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56

It's a matter of perspective. Most of the chemicals that are addictive to us humans (particularly alkaloids), and may be addictive for some other animals as well, are also insecticides. Lots of plants that we consider poisonous are good food for other species, and lots of plants that insects would consider poisonous are treats for us. This is a great ...


26

As someone commented earlier, chemicals such as nicotine and morphine were products of evolution meant to repel animals. It is explained in more details in this article here. Evolutionary biologists studying plant–herbivore interactions have convincingly argued that many plant secondary metabolites, including alkaloids such as nicotine, morphine and ...


10

I am providing an example which somewhat contradicts the points mentioned in the other answers regarding toxicity of alkaloids to insects. Caffeine is a stimulant and is toxic at high doses (also for humans) but at low doses it has a stimulating pharmacological effect on the organism. The same principle applies to insects as well. A study by Wright et. al ...


6

It appears to me to be a Night Blooming Cereus: We had one in our greenhouse in Botany. It rarely bloomed, and the bloom was wilted by mid-morning. Night-blooming cereus is the common name referring to a large number of flowering ceroid cacti that bloom at night. The flowers are short lived, and some of these species, such as Selenicereus ...


6

Short answer The appearance of psychoactive compounds in plants has nothing to do with their addictiveness in man. Background Psychoactive plants were there long before humans. The question therefore should be: "Why would humans evolve brains that exhibit addictive propensity to poisonous compounds abundantly available in nature"? The answer is: because our ...


5

Excellent question! The main reason why us humans bury seeds seems to be to keep seed-eaters from finding them, though any historical evidence that could conclusively prove why we started doing that is probably lost to time, since we discovered agriculture before we began writing things down. Beyond that, you've rightly identified a number of advantages to ...


4

It is of Phytolacca genus plant which could be toxic for mammals, DO NOT eat as is - it should be cooked properly to be usable/edible (the older, the more toxic leaves are). Phytolacca acinosa:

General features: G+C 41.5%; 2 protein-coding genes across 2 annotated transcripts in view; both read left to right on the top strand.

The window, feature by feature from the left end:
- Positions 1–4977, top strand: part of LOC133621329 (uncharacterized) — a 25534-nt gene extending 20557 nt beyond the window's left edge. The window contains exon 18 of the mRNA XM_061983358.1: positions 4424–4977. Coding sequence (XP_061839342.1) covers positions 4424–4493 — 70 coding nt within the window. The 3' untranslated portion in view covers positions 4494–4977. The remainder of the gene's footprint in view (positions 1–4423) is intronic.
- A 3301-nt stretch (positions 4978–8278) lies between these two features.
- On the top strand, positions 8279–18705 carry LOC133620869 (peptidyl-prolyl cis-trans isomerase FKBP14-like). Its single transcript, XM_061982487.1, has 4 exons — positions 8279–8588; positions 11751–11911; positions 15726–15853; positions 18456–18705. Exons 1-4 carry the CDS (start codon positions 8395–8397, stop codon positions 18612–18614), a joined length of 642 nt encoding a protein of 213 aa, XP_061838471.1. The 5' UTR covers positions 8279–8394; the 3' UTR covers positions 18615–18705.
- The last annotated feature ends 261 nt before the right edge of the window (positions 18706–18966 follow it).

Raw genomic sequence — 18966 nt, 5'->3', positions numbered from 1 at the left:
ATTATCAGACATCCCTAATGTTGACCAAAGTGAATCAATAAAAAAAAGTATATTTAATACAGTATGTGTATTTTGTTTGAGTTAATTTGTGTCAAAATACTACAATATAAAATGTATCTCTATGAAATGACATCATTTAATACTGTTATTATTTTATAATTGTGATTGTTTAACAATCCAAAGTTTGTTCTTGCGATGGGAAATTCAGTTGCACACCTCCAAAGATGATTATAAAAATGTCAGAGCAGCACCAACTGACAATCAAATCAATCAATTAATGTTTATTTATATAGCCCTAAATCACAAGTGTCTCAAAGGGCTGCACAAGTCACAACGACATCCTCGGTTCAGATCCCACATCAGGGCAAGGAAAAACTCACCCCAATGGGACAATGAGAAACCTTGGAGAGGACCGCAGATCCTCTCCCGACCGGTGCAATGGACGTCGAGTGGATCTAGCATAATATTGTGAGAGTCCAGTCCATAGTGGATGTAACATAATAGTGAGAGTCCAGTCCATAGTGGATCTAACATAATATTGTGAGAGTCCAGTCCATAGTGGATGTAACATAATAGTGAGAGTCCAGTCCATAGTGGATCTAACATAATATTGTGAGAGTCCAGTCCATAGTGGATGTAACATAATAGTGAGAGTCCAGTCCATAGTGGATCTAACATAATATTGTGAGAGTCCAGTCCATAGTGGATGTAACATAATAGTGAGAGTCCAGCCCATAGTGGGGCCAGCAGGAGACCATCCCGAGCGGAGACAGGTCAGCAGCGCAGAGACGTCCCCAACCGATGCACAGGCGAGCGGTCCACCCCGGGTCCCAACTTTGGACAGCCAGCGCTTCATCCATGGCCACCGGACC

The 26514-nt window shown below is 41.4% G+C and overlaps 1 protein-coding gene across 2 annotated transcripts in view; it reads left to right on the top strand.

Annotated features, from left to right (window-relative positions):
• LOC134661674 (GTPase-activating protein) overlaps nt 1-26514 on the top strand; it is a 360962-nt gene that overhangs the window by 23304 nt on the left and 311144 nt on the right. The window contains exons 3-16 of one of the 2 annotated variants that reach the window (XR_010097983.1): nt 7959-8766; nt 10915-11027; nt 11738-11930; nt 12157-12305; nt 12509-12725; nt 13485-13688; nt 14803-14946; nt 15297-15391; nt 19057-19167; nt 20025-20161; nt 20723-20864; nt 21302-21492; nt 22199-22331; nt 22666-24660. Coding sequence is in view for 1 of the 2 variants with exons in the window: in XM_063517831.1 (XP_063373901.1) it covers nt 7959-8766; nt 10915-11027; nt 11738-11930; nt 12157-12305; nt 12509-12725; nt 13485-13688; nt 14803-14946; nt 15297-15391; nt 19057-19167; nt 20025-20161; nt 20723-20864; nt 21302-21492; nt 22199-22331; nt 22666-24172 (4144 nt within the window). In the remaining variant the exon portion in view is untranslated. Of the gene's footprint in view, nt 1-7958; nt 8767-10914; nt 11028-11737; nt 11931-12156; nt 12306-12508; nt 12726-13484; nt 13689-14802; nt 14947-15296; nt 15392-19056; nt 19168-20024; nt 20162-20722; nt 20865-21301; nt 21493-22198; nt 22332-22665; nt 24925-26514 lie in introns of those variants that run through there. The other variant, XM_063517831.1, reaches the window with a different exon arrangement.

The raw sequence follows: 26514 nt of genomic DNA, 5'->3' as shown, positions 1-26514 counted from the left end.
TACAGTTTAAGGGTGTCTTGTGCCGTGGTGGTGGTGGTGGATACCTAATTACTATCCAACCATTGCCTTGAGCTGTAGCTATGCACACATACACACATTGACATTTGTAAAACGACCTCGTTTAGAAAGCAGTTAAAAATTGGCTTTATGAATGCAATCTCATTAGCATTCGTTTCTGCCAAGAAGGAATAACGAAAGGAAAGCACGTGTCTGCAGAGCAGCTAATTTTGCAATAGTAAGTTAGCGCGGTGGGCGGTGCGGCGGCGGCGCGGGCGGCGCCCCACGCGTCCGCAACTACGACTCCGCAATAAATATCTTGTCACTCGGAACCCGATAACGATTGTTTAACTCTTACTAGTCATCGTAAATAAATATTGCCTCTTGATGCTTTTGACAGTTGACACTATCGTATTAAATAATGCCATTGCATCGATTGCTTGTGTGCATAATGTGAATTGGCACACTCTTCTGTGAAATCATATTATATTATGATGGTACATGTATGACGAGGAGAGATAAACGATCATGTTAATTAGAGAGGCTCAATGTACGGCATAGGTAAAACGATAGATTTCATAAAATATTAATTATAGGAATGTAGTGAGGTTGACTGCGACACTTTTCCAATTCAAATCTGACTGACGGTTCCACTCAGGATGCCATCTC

3

I think this is a Canistel (Pouteria campechiana): The fruit are yellow when when ripe, but the form and also the leaves look very similar. The fruit are edible raw, you can find some more information here.


3

SHORT ANSWER From the air LONG ANSWER Trees are autotrophs, which means that they create their own compounds from inorganic carbon. So, carbon comes from inorganic carbon. This carbon comes from $CO_2$ (carbon dioxide) that is present in the air. The process by which this carbon is transformed into organic matter is called photosynthesis. More ...


3

Unfortunately, this is not a fossil, but a pseudofossil: a pretty deposit of iron or manganese called a dendrite.


2

Aquatic plants including algae acquire carbon from dissolved bicarbonates (HCO3-) [1,2].


2

It seems like it's either a Paeonia brownii or Paeonia californicus. According to Wikipedia, these are the only peony trees native to North America, but there aren't any that are native to Canada specifically. I guess these are the closest you can get. I added some images to hopefully help you out a bit. https://en.wikipedia.org/wiki/Paeonia_brownii ...


1

That'd be a peony tree. I'd say they're a pretty common occurrence! https://en.wikipedia.org/wiki/Peony I'm afraid I'm unfamiliar with identifying the individual species, however, if anyone is more knowledgeable here than me.


1

I think it is a weeping willow but i am not very sure.


1

The genus is Lantana, of Verbenaceae. That particular one could perhaps be L. camara. There's a number of papers that exist which study L. camara in Bangladesh, just some examples: http://link.springer.com/article/10.1007%2Fs11676-007-0060-6 http://www.banglajol.info/index.php/BJB/article/view/1513


1

The short answer is NO. A shadow is strictly due to the blocking of sunlight, so the shadow of 2 equally non-transparent (i.e., same density of leaves, both have similar trunk diameter, etc.) trees on the same hillside in the same weather conditions would not have different temperature shadows. A plant's metabolism can and will affect the temperature ...



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